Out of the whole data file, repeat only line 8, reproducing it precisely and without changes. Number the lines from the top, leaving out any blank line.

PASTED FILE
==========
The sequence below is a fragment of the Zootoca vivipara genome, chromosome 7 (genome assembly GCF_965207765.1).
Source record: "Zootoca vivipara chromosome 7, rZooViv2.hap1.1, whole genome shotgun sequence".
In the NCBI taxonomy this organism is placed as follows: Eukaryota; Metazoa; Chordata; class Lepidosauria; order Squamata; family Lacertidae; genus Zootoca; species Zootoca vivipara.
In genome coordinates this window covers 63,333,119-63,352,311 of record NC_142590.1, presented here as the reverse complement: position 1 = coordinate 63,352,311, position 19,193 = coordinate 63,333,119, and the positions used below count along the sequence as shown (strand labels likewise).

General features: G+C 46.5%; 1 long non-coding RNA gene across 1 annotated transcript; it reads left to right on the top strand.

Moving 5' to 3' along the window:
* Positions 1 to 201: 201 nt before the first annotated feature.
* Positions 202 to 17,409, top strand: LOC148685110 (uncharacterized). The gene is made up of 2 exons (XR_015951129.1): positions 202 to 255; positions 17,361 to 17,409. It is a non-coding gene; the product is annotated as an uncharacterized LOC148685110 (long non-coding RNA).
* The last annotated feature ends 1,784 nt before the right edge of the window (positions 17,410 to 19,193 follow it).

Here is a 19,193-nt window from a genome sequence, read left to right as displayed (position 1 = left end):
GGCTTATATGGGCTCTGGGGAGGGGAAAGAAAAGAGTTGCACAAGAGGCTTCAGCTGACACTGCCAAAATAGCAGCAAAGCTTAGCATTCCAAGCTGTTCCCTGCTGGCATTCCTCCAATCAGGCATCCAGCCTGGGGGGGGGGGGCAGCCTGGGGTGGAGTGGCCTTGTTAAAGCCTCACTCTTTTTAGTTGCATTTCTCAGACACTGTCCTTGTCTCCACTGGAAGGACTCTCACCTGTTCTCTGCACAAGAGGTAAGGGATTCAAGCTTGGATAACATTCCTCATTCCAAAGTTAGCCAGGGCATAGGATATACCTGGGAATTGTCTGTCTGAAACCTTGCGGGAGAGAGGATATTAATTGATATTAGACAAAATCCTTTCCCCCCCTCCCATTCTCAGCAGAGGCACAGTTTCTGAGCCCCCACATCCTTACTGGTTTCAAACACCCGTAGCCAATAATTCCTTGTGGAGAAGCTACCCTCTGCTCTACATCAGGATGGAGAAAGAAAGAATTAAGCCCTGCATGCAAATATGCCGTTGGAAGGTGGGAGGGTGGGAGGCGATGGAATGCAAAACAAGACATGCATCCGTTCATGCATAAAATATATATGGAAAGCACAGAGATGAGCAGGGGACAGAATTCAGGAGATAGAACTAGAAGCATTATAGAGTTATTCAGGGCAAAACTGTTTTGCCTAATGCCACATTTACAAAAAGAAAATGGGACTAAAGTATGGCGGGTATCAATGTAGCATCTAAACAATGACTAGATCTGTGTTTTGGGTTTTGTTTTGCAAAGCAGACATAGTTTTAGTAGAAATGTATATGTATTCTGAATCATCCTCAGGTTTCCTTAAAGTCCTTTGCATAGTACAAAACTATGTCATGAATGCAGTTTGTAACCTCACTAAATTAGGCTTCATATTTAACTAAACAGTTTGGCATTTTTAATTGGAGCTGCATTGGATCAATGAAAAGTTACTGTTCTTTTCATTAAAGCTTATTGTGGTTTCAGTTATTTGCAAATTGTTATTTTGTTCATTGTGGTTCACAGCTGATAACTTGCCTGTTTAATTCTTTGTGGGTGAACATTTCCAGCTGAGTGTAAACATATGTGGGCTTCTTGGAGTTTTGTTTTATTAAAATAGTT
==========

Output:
* Positions 202 to 17,409, top strand: LOC148685110 (uncharacterized). The gene is made up of 2 exons (XR_015951129.1): positions 202 to 255; positions 17,361 to 17,409. It is a non-coding gene; the product is annotated as an uncharacterized LOC148685110 (long non-coding RNA).